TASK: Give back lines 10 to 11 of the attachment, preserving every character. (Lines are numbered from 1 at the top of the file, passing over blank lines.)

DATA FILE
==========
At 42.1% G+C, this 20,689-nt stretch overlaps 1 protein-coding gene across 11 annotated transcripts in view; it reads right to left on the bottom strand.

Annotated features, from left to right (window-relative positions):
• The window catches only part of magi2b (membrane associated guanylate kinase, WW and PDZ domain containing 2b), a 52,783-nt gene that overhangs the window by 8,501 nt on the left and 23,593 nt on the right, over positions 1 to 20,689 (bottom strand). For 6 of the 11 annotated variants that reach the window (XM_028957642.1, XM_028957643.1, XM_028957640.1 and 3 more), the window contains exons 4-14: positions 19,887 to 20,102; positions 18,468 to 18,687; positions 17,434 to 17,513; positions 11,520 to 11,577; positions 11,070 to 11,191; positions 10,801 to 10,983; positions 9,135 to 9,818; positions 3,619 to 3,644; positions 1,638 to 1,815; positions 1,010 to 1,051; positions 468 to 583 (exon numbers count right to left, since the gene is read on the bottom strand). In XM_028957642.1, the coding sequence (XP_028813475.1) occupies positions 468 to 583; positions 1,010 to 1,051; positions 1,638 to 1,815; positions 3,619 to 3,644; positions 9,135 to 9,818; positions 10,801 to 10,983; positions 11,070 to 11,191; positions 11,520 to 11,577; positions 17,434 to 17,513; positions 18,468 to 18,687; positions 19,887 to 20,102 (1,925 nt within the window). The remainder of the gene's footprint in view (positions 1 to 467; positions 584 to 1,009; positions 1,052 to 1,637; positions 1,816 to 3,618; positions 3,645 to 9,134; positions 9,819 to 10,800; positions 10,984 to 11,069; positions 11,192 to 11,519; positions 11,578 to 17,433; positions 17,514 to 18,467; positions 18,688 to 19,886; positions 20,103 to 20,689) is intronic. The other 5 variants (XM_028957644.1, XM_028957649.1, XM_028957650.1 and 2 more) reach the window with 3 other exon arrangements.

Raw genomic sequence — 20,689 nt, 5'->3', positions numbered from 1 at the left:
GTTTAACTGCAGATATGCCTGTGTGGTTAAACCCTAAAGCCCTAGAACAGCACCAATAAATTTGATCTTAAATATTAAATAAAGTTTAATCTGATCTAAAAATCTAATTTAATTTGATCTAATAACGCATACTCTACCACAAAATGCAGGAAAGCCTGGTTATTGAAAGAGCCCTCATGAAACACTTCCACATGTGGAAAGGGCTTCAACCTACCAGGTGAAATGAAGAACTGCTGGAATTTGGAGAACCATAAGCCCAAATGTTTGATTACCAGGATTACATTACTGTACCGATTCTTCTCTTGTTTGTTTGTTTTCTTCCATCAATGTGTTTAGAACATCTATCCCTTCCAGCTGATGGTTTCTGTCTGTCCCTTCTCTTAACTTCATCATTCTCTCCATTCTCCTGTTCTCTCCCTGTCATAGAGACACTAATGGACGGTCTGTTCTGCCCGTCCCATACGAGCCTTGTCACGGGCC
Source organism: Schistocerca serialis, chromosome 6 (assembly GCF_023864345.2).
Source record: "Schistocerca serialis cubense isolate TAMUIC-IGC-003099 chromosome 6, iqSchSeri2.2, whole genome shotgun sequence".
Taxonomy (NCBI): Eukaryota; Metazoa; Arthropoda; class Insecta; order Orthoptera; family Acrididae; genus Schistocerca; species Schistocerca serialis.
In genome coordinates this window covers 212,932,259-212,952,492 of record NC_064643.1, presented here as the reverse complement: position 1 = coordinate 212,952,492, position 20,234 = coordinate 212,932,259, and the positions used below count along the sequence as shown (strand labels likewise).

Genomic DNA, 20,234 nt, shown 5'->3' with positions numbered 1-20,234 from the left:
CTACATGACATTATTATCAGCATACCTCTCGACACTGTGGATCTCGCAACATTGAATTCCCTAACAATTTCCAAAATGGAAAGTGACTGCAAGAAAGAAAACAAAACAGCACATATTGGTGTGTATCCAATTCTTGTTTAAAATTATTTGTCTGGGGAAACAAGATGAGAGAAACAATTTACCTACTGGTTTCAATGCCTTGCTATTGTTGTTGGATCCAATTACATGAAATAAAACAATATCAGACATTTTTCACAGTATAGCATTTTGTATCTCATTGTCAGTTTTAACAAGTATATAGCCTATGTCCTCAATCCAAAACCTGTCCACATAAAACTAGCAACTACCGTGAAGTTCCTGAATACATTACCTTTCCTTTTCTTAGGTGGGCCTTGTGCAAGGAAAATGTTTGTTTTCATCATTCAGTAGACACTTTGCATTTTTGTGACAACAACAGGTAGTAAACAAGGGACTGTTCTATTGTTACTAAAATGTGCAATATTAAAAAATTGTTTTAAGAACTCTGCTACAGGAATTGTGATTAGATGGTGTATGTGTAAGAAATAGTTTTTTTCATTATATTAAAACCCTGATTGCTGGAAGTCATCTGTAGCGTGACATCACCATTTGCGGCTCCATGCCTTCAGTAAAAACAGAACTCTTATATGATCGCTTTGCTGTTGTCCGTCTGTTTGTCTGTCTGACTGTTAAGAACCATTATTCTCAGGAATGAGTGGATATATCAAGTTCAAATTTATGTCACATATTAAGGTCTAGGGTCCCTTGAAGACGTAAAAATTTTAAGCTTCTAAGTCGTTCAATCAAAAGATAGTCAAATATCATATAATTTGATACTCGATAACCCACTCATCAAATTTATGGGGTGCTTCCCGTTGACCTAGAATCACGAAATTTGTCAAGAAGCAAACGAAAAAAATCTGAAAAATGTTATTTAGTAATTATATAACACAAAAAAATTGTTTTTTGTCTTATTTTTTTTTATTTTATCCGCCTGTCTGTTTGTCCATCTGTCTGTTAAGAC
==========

Genomic DNA, 20,234 nt, shown 5'->3' with positions numbered 1-20,234 from the left:
CTACATGACATTATTATCAGCATACCTCTCGACACTGTGGATCTCGCAACATTGAATTCCCTAACAATTTCCAAAATGGAAAGTGACTGCAAGAAAGAAAACAAAACAGCACATATTGGTGTGTATCCAATTCTTGTTTAAAATTATTTGTCTGGGGAAACAAGATGAGAGAAACAATTTACCTACTGGTTTCAATGCCTTGCTATTGTTGTTGGATCCAATTACATGAAATAAAACAATATCAGACATTTTTCACAGTATAGCATTTTGTATCTCATTGTCAGTTTTAACAAGTATATAGCCTATGTCCTCAATCCAAAACCTGTCCACATAAAACTAGCAACTACCGTGAAGTTCCTGAATACATTACCTTTCCTTTTCTTAGGTGGGCCTTGTGCAAGGAAAATGTTTGTTTTCATCATTCAGTAGACACTTTGCATTTTTGTGACAACAACAGGTAGTAAACAAGGGACTGTTCTATTGTTACTAAAATGTGCAATATTAAAAAATTGTTTTAAGAACTCTGCTACAGGAATTGTGATTAGATGGTGTATGTGTAAGAAATAGTTTTTTTCATTATATTAAAACCCTGATTGCTGGAAGTCATCTGTAGCGTGACATCACCATTTGCGGCTCCATGCCTTCAGTAAAAACAGAACTCTTATATGATCGCTTTGCTGTTGTCCGTCTGTTTGTCTGTCTGACTGTTAAGAACCATTATTCTCAGGAATGAGTGGATATATCAAGTTCAAATTTATGTCACATATTAAGGTCTAGGGTCCCTTGAAGACGTAAAAATTTTAAGCTTCTAAGTCGTTCAATCAAAAGATAGTCAAATATCATATAATTTGATACTCGATAACCCACTCATCAAATTTATGGGGTGCTTCCCGTTGACCTAGAATCACGAAATTTGTCAAGAAGCAAACGAAAAAAATCTGAAAAATGTTATTTAGTAATTATATAACACAAAAAAATTGTTTTTTGTCTTATTTTTTTTTATTTTATCCGCCTGTCTGTTTGTCCATCTGTCTGTTAAGAC